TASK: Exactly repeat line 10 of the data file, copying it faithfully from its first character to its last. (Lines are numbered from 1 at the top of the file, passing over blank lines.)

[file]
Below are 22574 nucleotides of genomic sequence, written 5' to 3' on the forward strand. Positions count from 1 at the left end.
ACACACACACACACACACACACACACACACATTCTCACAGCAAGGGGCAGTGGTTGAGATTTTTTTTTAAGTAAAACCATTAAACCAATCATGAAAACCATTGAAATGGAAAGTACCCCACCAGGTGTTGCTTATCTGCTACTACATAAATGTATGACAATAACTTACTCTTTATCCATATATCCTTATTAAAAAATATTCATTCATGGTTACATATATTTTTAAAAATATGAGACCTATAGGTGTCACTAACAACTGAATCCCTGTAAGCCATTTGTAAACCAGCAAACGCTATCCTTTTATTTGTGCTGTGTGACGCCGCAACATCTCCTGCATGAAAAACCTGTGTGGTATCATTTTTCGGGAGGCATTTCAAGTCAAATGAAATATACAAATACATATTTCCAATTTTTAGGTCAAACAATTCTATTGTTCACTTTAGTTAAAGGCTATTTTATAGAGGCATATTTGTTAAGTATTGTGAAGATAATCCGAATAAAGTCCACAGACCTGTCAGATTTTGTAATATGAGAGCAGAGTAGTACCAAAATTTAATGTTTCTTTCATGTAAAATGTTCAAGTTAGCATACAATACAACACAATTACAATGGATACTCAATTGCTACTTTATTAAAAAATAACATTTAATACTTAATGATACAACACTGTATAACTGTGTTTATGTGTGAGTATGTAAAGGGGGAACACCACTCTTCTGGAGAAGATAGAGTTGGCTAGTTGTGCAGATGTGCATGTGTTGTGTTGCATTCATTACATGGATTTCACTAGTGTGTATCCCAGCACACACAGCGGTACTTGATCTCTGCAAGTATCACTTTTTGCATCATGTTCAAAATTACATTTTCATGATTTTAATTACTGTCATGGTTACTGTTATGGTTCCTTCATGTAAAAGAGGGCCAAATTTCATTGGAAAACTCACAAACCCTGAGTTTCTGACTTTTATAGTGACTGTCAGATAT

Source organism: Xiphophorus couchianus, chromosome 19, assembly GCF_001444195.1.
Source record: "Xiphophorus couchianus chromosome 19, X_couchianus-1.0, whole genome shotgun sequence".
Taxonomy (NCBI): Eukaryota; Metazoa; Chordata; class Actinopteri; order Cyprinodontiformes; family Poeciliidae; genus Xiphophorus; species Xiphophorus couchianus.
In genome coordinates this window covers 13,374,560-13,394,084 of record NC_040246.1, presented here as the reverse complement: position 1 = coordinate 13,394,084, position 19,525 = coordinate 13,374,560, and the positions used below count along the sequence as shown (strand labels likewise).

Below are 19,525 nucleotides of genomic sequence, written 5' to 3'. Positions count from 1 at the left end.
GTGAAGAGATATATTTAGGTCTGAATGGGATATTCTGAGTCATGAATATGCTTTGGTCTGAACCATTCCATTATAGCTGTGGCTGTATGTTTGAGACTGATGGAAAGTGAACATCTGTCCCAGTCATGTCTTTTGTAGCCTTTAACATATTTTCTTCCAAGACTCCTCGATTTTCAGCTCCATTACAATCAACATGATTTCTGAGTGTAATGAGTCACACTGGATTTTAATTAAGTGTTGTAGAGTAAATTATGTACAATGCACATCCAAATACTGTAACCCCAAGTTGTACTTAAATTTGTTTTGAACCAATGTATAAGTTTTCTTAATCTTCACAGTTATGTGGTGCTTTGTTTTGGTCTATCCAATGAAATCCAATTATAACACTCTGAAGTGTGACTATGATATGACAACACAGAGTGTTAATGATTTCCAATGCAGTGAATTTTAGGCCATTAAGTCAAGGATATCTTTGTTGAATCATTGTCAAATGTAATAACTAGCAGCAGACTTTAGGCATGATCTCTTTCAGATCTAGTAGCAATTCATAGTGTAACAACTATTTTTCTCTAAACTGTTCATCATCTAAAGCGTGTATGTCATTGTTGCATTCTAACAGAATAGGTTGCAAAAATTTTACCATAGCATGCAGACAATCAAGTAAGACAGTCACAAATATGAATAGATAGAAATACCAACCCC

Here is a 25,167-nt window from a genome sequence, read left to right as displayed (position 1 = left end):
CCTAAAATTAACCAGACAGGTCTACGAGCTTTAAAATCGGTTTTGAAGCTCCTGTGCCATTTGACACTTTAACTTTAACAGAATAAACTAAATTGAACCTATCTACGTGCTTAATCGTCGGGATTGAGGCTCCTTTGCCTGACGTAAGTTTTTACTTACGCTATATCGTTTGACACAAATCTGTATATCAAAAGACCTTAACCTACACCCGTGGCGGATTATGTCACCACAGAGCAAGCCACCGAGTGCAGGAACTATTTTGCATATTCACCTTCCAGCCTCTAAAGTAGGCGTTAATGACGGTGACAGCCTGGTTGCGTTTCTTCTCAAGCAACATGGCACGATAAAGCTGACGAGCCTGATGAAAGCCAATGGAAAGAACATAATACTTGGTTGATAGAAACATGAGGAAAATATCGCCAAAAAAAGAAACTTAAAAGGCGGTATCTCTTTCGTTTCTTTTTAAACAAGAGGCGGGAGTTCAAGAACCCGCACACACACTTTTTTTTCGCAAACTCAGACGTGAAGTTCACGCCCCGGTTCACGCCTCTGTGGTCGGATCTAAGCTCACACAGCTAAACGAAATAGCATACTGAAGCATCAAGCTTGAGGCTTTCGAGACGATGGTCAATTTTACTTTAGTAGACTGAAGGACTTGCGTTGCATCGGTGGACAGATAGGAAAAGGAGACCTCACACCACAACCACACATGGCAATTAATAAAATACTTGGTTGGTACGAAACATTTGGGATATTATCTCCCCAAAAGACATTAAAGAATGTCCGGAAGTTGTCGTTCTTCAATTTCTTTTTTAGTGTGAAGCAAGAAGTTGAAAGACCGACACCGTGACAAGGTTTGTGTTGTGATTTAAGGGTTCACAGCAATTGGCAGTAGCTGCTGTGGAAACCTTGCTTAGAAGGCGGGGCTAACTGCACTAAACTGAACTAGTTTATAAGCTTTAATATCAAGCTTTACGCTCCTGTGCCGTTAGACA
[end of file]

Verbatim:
CCTAAAATTAACCAGACAGGTCTACGAGCTTTAAAATCGGTTTTGAAGCTCCTGTGCCATTTGACACTTTAACTTTAACAGAATAAACTAAATTGAACCTATCTACGTGCTTAATCGTCGGGATTGAGGCTCCTTTGCCTGACGTAAGTTTTTACTTACGCTATATCGTTTGACACAAATCTGTATATCAAAAGACCTTAACCTACACCCGTGGCGGATTATGTCACCACAGAGCAAGCCACCGAGTGCAGGAACTATTTTGCATATTCACCTTCCAGCCTCTAAAGTAGGCGTTAATGACGGTGACAGCCTGGTTGCGTTTCTTCTCAAGCAACATGGCACGATAAAGCTGACGAGCCTGATGAAAGCCAATGGAAAGAACATAATACTTGGTTGATAGAAACATGAGGAAAATATCGCCAAAAAAAGAAACTTAAAAGGCGGTATCTCTTTCGTTTCTTTTTAAACAAGAGGCGGGAGTTCAAGAACCCGCACACACACTTTTTTTTCGCAAACTCAGACGTGAAGTTCACGCCCCGGTTCACGCCTCTGTGGTCGGATCTAAGCTCACACAGCTAAACGAAATAGCATACTGAAGCATCAAGCTTGAGGCTTTCGAGACGATGGTCAATTTTACTTTAGTAGACTGAAGGACTTGCGTTGCATCGGTGGACAGATAGGAAAAGGAGACCTCACACCACAACCACACATGGCAATTAATAAAATACTTGGTTGGTACGAAACATTTGGGATATTATCTCCCCAAAAGACATTAAAGAATGTCCGGAAGTTGTCGTTCTTCAATTTCTTTTTTAGTGTGAAGCAAGAAGTTGAAAGACCGACACCGTGACAAGGTTTGTGTTGTGATTTAAGGGTTCACAGCAATTGGCAGTAGCTGCTGTGGAAACCTTGCTTAGAAGGCGGGGCTAACTGCACTAAACTGAACTAGTTTATAAGCTTTAATATCAAGCTTTACGCTCCTGTGCCGTTAGACA